The Allegheny Mound Builder Ants, Formica exsectoides, are famous for the large earth mounds created as a home for their colony. What typically go unnoticed are the numerous less imposing structures created by the ants to be used as temporary quarters for their foraging activities. One such construction is seen at the base of this small Tuliptree.
This pile of cedar needles contains tunnels and galleries used by the ants who are gathering food in the Tuliptree. These strutures are sometimes called byers, an old English term referring to a small log and stick structure built to shelter livestock. Pile of sticks is an apt description of the shelter built by the ants.
Here’s what attracted the ants. That lump beneath the lower branch is a Tuliptree Scale. Click HERE to read an earlier post about the scale insects. As a byproduct of their meal of tree sap, the scales produce a sugary liquid known as honeydew. The ants cannot resist the sweet treat.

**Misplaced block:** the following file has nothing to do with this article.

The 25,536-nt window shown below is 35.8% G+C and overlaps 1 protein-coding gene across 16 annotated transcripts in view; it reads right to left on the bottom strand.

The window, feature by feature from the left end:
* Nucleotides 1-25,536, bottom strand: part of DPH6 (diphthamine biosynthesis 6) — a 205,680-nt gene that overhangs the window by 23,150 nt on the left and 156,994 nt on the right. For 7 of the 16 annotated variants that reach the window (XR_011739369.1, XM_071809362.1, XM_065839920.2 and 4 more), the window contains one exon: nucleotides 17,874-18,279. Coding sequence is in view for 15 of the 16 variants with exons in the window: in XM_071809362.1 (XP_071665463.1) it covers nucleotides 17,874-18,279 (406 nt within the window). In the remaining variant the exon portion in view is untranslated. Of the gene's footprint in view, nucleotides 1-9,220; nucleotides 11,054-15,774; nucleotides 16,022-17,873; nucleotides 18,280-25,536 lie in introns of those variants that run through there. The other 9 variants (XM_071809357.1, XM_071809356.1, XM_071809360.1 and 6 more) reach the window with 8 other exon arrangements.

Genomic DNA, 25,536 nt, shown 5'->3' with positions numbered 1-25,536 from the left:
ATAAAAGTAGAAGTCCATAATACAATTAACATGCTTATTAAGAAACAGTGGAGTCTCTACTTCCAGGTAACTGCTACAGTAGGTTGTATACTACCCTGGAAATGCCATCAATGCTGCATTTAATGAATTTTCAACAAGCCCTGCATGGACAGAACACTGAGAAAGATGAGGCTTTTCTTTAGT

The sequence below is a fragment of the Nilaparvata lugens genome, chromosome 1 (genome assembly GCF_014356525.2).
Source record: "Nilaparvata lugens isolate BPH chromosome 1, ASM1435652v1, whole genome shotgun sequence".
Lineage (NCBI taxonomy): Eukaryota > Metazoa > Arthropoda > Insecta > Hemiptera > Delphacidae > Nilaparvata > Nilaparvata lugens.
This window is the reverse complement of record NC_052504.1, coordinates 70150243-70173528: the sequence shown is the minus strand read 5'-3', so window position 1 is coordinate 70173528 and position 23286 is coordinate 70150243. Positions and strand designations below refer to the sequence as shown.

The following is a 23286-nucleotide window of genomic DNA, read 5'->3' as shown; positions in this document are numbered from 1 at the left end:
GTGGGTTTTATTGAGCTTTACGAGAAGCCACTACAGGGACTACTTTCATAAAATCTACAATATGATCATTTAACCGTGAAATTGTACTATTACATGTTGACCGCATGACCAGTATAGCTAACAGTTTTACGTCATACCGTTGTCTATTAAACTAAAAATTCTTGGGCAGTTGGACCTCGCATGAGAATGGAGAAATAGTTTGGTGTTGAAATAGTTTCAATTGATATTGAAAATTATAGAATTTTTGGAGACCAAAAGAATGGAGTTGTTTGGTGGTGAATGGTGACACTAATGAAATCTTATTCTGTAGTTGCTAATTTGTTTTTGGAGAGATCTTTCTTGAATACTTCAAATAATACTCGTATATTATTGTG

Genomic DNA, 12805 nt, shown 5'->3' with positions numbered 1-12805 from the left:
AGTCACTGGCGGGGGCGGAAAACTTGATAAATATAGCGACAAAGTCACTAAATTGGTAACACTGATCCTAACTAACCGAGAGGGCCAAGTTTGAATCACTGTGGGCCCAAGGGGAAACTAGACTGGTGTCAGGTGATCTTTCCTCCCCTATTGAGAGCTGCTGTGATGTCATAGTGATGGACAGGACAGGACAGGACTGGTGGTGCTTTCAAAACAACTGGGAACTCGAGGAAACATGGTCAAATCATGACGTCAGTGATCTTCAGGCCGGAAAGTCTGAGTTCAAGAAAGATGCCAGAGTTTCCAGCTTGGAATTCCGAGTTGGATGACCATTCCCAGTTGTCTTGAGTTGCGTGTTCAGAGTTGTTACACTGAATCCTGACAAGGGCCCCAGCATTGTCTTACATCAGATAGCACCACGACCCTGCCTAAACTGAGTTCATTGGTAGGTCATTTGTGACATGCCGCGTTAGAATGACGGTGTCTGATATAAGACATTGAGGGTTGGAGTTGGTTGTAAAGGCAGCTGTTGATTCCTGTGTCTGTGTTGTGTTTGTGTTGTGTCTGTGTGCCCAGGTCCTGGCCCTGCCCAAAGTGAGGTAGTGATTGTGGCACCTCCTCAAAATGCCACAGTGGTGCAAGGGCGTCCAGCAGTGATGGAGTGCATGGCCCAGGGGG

The ant in the upper right is about to collect a freshly secreted drop of honeydew. As long as honeydew is being produced, the ants will stick close to the scale insects.
Other ants work to maintain the byre. This one is hauling a cedar needle up to the top of the pile. Once the ants abandon their temporary shelter, the cedar needles will quickly settle down to a shallowly raised ring around the base of the tree.
This type of ant byer is quite common at Blue Jay Barrens. The unusual thing about this particular structure is the fact that it is in the open where it can be easily viewed. It’s been a long time since I’ve seen such a nice byer uncluttered by adjacent vegetation.